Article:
Councilor Kaser reported that on April 19, there will be a public hearing on replacing Salem’s existing regulations for vehicle for hire and transportation network companies (SRC 30.700 to 30.835), and that she had heard only from the affected businesses.  [Background: In August 2015, City Council amended SRC Chapter 30 to allow for operation of transportation network companies, such as Uber and Lyft, within the City Limits (see Jul 2015 Report). Around the time City Council passed the amendments, Uber ceased operation within the City and there are no transportation network companies (“TNCs”) currently operating within Salem.  On January 9, 2017, on the Mayor’s motion, Council directed staff to prepare amendments to the Salem Revised Code to accommodate TNCs “business model.”  (See Mar 2017 Report.)]  Also on April 19, there will be a hearing on the Planning Commission’s recommended code amendments affecting short-term “AirBnB” type rentals, now being offered contrary to existing regulations.  Kaser said she would like to receive comments on both matters by March 27, that there are a great many openings on City boards, commissions and advisory committees, there will be a new Citizens Police Academy starting in April.
Officer Hill reported that the Downtown Enforcement Team has been busy since January covering downtown seven days a week and have been seeing increased litter, vandalism and nighttime trespassing.  He said they were preparing as “event season” gets under way for a crowd of about 300 at pro- and anti-Trump rallies at the Capitol on Saturday March 25.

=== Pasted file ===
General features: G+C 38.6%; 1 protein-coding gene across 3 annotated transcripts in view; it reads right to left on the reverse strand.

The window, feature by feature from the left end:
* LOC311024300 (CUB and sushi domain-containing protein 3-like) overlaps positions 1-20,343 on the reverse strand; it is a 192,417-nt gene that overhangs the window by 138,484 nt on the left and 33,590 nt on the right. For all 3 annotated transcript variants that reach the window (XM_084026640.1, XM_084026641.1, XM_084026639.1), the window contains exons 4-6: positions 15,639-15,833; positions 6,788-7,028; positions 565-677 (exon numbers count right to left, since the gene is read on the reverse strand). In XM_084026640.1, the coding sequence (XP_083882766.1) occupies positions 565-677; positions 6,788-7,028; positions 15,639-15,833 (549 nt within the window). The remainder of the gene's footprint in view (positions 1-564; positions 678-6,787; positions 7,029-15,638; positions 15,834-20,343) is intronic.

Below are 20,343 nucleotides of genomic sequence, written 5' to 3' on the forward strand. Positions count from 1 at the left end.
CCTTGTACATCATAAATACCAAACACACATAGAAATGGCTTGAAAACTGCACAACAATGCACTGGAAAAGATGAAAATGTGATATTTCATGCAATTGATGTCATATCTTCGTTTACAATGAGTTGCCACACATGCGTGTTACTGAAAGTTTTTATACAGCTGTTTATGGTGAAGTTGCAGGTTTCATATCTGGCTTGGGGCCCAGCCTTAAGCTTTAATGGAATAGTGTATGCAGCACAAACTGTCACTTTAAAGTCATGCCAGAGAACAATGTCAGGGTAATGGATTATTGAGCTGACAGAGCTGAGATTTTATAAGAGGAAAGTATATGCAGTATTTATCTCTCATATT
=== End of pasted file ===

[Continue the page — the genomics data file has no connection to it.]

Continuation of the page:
Michael Livingston reported that the engineering planning phase of the Maple-Winter Street Bikeway Project is under way and should be completed by January 2018, at which point the City will be in a position to seek project funding.  He said the bikeway is expected to be a model for others in the City, and other neighborhoods have already expressed interest.

In public comments, the board heard from John Hawkins on the subject of the $61.3M bond measure for the proposed 115,00 SF police facility on the May 16 ballot, and referred everyone to the interactive webpage to find out more.  The board also heard from Ross Swartzendruber about the Salem Greenway open streets event along Maple-Winter Streets planned for Saturday, June 17 from 10 to 2.  Volunteers willing to help at intersections may sign up at the Salem Greenway website.     

There followed a presentation by Karen Odenthall about the Salem-Keizer Area Transportation System FY 2018-2023 Transportation Improvement Program.

There being no other business before the board, the meeting adjourned at 7:07 p.m.

Friday, March 10, 2017

Homeless Voucher Lottery to Morph

Revised: January 2019

By Sarah Owens and Michael Livingston

Jimmy Jones speaking to the Emergency Housing Network about changes to the homeless voucher lottery.

Yesterday at the Emergency Housing Network (EHN) meeting, staff of the Salem Housing Authority (SHA) and the Mid-Willamette Valley Community Action Agency (MWVCAA) announced SHA's intent to change its homeless voucher lottery system from random selection to a needs-based prioritization system (which means it's no longer a lottery).

MWVCAA's Jimmy Jones, who's recently been promoted from Coordinated Entry Specialist to the Director of the Community Resources Program, was there to explain the needs-based prioritization process, discussed here last November.